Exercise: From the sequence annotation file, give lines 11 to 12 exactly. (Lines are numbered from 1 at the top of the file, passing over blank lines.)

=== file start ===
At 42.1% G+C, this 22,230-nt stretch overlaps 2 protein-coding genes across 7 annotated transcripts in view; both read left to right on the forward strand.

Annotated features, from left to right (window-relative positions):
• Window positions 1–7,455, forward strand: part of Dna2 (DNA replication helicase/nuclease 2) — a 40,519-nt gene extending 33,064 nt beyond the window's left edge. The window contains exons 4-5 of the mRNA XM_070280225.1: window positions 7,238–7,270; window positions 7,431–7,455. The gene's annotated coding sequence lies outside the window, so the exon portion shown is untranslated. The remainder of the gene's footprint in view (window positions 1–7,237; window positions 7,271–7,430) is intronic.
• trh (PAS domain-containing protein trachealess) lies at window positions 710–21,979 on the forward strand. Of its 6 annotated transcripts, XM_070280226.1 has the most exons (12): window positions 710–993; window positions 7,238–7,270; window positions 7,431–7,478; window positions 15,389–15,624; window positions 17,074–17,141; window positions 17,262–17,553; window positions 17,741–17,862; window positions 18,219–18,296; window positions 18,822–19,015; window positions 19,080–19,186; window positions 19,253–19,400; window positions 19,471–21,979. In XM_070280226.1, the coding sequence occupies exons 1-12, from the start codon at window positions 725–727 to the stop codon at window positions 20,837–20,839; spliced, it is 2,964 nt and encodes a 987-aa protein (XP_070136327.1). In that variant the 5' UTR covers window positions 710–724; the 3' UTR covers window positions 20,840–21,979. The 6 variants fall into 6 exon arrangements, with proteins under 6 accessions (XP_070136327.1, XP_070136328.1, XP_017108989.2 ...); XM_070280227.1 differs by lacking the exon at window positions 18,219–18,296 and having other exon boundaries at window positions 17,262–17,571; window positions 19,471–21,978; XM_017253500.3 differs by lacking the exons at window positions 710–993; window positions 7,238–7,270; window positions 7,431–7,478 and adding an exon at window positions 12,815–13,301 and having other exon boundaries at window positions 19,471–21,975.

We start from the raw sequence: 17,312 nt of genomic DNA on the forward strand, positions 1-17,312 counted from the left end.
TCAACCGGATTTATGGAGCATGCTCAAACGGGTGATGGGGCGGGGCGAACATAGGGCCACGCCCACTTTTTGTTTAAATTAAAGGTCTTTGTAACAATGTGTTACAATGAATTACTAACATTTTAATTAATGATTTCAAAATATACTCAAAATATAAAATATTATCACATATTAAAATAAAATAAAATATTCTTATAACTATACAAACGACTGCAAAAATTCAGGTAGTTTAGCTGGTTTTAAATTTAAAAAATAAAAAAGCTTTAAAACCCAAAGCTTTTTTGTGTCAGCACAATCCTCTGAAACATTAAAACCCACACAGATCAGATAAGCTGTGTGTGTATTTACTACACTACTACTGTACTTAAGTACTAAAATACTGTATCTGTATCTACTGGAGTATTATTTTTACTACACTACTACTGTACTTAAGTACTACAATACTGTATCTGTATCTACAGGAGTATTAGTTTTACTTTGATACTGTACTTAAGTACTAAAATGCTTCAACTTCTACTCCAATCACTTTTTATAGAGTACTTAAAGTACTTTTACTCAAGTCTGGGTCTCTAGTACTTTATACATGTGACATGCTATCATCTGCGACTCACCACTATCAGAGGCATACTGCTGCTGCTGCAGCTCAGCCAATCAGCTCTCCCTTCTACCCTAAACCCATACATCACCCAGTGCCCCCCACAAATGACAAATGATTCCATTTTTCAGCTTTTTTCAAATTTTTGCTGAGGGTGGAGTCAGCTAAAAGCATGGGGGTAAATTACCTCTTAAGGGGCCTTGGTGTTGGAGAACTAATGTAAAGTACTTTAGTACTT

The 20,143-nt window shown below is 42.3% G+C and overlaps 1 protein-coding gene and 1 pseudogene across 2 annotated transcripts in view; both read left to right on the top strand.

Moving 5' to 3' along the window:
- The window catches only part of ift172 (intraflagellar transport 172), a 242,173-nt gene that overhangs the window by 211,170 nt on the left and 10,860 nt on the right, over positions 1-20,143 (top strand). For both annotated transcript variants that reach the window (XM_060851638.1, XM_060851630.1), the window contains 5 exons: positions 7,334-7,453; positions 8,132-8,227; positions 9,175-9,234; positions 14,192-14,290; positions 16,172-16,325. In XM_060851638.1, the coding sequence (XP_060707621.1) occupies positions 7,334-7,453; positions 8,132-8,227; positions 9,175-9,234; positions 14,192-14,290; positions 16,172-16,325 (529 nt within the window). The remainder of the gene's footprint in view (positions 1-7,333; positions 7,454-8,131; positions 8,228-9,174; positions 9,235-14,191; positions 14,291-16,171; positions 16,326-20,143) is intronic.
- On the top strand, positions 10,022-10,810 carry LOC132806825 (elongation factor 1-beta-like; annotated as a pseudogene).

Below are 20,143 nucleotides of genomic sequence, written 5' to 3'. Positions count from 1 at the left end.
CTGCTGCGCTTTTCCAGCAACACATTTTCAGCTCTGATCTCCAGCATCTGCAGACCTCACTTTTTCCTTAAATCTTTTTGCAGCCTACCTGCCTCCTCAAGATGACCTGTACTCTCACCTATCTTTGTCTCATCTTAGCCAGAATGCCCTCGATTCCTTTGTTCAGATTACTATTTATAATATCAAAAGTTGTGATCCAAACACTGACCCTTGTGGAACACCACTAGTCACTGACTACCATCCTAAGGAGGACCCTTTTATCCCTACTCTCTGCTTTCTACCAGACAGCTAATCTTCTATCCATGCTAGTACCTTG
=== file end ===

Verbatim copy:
Below are 20,143 nucleotides of genomic sequence, written 5' to 3'. Positions count from 1 at the left end.
CTGCTGCGCTTTTCCAGCAACACATTTTCAGCTCTGATCTCCAGCATCTGCAGACCTCACTTTTTCCTTAAATCTTTTTGCAGCCTACCTGCCTCCTCAAGATGACCTGTACTCTCACCTATCTTTGTCTCATCTTAGCCAGAATGCCCTCGATTCCTTTGTTCAGATTACTATTTATAATATCAAAAGTTGTGATCCAAACACTGACCCTTGTGGAACACCACTAGTCACTGACTACCATCCTAAGGAGGACCCTTTTATCCCTACTCTCTGCTTTCTACCAGACAGCTAATCTTCTATCCATGCTAGTACCTTG